State Program Allows Anonymous Tips About School Safety Concerns


Safe Schools Maryland is a free and anonymous reporting system designed for students, teachers, school staff members, parents, and the public to report school or student safety concerns.

The system allows reports to be filed through an app, website, or over the phone at 1-833-MD-B-SAFE. Information on all options is available at

There’s not a limit to the types of concerns that can be shared through the system as reports have varied from bullying and cyberbullying, planned school attacks, drugs, guns, assaults, building safety, bus safety, child abuse and neglect, smoking and more.

The reporting system, which was launched by then Governor Larry Hogan in 2018, is overseen by the Maryland Center for School Safety (MCSS). The MCSS serves as an independent unit within the Maryland State Department of Education that provides grants, training and support to schools and special education throughout Maryland.

“We really want to use this system as a prevention tool,” said Sandra Caldwell, a school safety analyst with MCSS.

School safety, particularly bullying, has become a focal point for some area schools and residents following a viral video taken in the cafeteria of Severna Park High School (SPHS) that showed a student with special needs being threatened and bullied by another teenager. Some parents and students have expressed frustration on how bullying incidents have traditionally been handled, or dismissed, at the school.

SPHS Principal Lindsay Abruzzo pledged her school won’t tolerate bullying moving forward, and she’s spearheaded initiatives, such as a shoe design contest, in response to the recent high-profile incident. School officials said anti-bullying and kindness seminars have been taking place at the school over the past couple of months. A request to the school from this publication to attend one of the seminars was denied.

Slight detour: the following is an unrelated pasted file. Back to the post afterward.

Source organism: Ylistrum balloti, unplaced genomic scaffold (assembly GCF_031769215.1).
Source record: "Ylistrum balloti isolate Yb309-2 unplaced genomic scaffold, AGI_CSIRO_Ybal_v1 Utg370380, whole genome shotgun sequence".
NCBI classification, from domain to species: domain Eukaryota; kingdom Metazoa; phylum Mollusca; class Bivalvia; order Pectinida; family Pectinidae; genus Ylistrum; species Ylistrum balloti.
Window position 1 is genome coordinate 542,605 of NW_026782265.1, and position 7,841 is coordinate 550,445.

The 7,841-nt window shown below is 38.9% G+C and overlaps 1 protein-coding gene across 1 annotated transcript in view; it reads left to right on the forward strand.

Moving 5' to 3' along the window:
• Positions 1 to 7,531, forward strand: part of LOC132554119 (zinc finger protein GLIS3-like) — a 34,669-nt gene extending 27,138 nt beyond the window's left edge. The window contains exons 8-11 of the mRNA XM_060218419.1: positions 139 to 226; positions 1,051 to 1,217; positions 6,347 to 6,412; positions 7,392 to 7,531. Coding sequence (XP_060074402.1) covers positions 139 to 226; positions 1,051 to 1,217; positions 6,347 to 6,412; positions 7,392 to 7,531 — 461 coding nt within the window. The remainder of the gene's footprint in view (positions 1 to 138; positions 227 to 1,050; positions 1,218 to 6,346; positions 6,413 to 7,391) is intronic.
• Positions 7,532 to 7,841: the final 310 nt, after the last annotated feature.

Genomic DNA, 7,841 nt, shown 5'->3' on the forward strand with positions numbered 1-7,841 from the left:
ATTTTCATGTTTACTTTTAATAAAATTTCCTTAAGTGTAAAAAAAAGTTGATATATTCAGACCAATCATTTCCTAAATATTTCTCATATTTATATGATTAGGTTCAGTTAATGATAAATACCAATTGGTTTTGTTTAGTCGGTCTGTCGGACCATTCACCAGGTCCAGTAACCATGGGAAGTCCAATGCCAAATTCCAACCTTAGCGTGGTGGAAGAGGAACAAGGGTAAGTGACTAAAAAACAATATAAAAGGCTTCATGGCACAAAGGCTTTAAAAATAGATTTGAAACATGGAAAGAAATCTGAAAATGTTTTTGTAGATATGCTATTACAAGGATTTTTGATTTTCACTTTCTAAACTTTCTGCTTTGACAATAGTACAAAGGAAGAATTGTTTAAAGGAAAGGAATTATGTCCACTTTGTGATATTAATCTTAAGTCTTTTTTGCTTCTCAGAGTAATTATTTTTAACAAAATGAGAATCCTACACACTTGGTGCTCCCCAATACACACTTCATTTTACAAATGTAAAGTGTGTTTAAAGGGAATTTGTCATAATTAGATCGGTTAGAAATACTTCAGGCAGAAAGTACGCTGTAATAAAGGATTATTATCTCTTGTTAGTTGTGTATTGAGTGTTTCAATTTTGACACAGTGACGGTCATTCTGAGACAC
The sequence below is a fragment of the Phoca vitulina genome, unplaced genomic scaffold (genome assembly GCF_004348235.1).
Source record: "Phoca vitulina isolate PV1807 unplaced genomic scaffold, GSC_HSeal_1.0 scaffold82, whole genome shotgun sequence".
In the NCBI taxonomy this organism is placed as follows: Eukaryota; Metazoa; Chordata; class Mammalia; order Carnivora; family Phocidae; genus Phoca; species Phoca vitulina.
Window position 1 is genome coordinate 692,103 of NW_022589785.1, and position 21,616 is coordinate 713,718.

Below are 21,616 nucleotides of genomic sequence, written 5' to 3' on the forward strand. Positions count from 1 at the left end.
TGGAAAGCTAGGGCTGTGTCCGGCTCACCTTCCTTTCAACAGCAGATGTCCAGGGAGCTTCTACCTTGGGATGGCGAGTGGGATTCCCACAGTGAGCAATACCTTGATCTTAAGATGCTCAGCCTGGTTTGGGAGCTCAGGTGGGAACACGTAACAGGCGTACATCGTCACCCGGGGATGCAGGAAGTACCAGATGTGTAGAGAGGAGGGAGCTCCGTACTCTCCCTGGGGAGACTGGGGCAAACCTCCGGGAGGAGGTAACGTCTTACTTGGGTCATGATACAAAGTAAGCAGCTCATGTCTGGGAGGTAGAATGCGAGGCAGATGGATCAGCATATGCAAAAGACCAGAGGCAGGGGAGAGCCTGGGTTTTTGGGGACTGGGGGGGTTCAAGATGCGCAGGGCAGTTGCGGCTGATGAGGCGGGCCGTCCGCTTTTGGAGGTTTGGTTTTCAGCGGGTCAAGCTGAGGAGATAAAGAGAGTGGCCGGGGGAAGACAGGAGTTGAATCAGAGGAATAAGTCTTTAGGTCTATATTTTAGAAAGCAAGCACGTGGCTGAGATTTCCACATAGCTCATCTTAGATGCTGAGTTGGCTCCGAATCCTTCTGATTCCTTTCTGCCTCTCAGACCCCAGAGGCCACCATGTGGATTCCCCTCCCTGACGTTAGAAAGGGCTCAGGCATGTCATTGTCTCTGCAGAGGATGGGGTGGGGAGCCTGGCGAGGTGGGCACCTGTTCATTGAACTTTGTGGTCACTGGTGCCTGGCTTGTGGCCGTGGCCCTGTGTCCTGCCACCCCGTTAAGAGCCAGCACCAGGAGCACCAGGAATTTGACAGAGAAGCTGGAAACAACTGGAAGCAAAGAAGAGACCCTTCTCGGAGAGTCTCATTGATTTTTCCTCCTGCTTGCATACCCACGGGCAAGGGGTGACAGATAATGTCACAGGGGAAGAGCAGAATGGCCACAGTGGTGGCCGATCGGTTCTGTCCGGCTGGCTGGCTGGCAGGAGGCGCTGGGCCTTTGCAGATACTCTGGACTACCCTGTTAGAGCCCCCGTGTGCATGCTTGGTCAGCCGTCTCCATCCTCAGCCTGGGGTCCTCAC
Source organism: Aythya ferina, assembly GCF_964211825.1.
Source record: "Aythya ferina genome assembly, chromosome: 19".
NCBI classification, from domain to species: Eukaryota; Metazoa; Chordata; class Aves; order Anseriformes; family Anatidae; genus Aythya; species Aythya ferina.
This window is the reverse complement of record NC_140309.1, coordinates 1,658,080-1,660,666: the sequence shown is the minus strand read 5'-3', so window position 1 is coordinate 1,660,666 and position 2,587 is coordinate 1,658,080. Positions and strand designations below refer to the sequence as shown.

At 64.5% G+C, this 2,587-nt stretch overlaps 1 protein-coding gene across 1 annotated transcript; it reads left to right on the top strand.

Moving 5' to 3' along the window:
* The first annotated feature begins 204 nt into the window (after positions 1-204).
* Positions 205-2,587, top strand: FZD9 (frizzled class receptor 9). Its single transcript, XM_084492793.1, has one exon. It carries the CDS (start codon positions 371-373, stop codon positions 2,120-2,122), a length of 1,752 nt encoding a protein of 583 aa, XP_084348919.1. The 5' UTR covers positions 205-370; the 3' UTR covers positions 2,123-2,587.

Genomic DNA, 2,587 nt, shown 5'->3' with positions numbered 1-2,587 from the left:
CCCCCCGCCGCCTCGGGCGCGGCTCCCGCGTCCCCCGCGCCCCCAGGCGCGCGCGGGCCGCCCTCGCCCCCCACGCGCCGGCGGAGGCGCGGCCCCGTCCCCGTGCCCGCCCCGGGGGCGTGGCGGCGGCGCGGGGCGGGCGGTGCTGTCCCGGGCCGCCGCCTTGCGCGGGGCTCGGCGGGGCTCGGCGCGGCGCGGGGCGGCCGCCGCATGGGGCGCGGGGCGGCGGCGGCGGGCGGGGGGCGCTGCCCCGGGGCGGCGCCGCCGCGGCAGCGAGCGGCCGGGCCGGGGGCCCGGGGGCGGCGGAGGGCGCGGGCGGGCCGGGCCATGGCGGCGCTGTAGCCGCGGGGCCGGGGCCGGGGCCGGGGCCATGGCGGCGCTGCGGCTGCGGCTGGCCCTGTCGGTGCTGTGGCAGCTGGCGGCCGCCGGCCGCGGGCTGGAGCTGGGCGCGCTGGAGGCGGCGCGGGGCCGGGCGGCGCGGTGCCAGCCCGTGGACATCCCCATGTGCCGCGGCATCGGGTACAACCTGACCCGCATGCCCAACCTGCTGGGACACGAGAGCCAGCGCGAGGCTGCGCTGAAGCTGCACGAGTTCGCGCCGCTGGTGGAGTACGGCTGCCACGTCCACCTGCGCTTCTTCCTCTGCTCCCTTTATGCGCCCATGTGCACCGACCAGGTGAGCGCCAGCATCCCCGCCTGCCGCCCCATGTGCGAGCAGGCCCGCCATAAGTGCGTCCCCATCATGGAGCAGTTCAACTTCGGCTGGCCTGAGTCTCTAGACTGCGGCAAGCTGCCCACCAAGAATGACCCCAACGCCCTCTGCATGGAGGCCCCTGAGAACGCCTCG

As of March 12, SPHS has fielded eight reported cases of bullying in its hallways this school year — the most for SPHS in a single school year since at least 2018. Broadneck High School has taken in four reports so far this school year. According to PACER’s National Bullying Prevention Center, about one out of five students in the U.S. report being bullied while just 46% of bullied students report notifying an adult at their school.

Caldwell stressed that even if a student doesn’t feel comfortable sharing a concern with school officials, just telling any adult can be helpful. Some reports that come through Safe Schools Maryland have the wording “my child told me.”

“We always encourage students to first tell a trusted adult,” Caldwell said.

Tip takers at Safe Schools Maryland are available 24/7 regardless of how the tip is submitted. Once a tip is received, it’s forwarded to the school or school system contact that is provided to the center.

“Every school or school system gets to decide who their contact is,” Caldwell said. “The 24/7 aspect of this system makes it more convenient.”

Caldwell said that bullying and cyberbullying tips are the most received this school year, although there has been a sharp increase in suicide threats and mental health concern reports since December.

Planned school attacks were the most reported category through the Safe Schools Maryland system last school year. Caldwell said social media challenges were a major reason, with one being a copycat school attack template that was the culprit for 50 tips alone at a single school.

“A lot of our tips do relate to what’s happening in the world,” Caldwell said.

A U.S. Department of Homeland Security and U.S. Secret Service report titled “2021 Averting Targeted School Violence: A U.S. Secret Service Analysis of Plots Against Schools” reports that 84% of averted school attacks and 77% of completed school attacks were communicated about with others before the incident occurred, or was thwarted, based on a study of 43 select plotters and 35 select attackers.

Caldwell said traditionally bystanders have decided to not make a report because they didn't know who to report it to, how to report it, or were scared for fear of retaliation. Safe Schools Maryland officials aim to alleviate each of those factors.

“Nobody is going to look into who’s making the tip,” Caldwell said. “Their focus is on solving the problem.”


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